Matt Yglesias on Why the Population is Too Damn Low | Conversations with Tyler
Matt Yglesias, in a conversation with Tyler Cowen, presents his vision for a larger, less politically divided America, as detailed in his new book ‘One Billion Americans: The Case for Thinking Bigger’.
The discussion covers a variety of topics including urban growth, declining fertility rates, and the potential benefits of increasing returns to scale.
America’s Strength in Scale
America’s strength has always been closely tied to its scale.
The United States should learn from countries like Sweden, which manage to be more humane while still being dynamic and fostering big startups.
Potential for Diversity in the European Union
Countries or regions that don’t have a tradition of being diverse can start being diverse.
The European Union, which is now quite diverse, could potentially take in a billion people if it continues to develop a more European identity.
Governance Issues in Increasing Urban Populations
The ability of an urban area to grow is limited more by governance issues than by space or congestion.
New York could potentially grow to a similar size as Tokyo if it could overcome its governance issues.
America’s strength has always had a lot to do with scale… the United States is a big place… it’s a diverse place… it’s a place that cares about its power on the national scale. – Matt Yglesias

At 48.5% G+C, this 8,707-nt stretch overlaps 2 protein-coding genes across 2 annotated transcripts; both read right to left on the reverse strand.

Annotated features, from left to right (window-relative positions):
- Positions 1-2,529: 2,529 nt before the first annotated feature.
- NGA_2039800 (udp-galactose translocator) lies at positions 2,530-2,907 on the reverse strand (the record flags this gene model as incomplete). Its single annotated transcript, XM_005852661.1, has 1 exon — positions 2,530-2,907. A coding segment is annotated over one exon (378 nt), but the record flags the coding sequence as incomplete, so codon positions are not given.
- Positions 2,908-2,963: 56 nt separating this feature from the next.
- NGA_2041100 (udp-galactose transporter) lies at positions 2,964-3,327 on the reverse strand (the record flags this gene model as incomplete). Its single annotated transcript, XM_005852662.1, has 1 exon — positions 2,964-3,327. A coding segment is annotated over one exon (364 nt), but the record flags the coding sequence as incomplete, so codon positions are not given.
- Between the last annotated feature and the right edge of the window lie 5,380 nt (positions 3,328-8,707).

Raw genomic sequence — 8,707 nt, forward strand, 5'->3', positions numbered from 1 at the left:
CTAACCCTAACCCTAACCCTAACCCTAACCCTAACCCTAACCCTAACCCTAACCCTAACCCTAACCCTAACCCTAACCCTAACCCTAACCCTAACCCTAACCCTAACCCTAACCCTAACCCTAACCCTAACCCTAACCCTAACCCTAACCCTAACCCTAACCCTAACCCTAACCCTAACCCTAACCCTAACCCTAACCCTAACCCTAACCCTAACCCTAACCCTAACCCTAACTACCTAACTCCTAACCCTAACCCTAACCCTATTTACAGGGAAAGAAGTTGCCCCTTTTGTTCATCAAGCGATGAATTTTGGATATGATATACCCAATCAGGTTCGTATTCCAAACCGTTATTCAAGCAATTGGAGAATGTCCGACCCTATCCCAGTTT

Political Constraints of Population Growth
Managing people’s tolerance for social and demographic change, particularly with regards to immigration, is an important political concept.
While some people would want to move to cities like New York, there has been dynamic growth in sunbelt metro areas like Atlanta, Dallas, and Houston.
Potential Impact of Subsidizing Fertility
Subsidizing fertility could potentially shift the composition of the American population towards less educated people.
However, society often disincentivizes educated professional people from having more children, not because of the financial cost, but because of the impact on their relative standard of living.
Impact of Larger Families on Feminism
Having larger families might negatively impact women’s equality at the very top levels of achievement, but it wouldn’t negatively impact the mainstream ways in which feminism affects most people.
The societal changes that have led to women being better educated than men and the narrowing income gap at the median level wouldn’t be negatively impacted by larger families.
The Role of Federalism in Governance
The solution to governance issues in a larger America might lie in federalism, although American federalism has not always delivered on its promise.
The direct public provision of services, which works well in smaller countries, might not be as effective in a larger America.
Yglesias rates the state of Maine as underrated, highlighting the diversity of its rural culture and its unique position as a northern New England state that is spatially cut off from the rest of rural America.
He also suggests that his father, Raphael Yglesias, is underrated as a novelist because social realist fiction writing has become unfashionable.
Enduring Musical Tastes
Yglesias believes that the band Metric has stood the test of time, and he continues to look forward to their new music and revisit their old work.
He also stands by the band Rancid, suggesting that their music has enduring appeal for him.